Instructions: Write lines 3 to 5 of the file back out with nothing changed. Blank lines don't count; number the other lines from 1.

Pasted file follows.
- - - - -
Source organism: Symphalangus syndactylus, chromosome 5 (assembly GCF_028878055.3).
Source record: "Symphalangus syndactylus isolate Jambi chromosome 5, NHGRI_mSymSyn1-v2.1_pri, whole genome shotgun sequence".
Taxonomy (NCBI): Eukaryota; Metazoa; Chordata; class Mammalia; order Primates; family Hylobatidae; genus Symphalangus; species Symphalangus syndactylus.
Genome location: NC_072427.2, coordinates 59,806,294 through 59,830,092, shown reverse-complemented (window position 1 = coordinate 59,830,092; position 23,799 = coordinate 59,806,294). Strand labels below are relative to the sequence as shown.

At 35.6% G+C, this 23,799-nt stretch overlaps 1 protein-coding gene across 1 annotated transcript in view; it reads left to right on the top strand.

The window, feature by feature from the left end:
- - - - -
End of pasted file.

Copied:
Taxonomy (NCBI): Eukaryota; Metazoa; Chordata; class Mammalia; order Primates; family Hylobatidae; genus Symphalangus; species Symphalangus syndactylus.
Genome location: NC_072427.2, coordinates 59,806,294 through 59,830,092, shown reverse-complemented (window position 1 = coordinate 59,830,092; position 23,799 = coordinate 59,806,294). Strand labels below are relative to the sequence as shown.

At 35.6% G+C, this 23,799-nt stretch overlaps 1 protein-coding gene across 1 annotated transcript in view; it reads left to right on the top strand.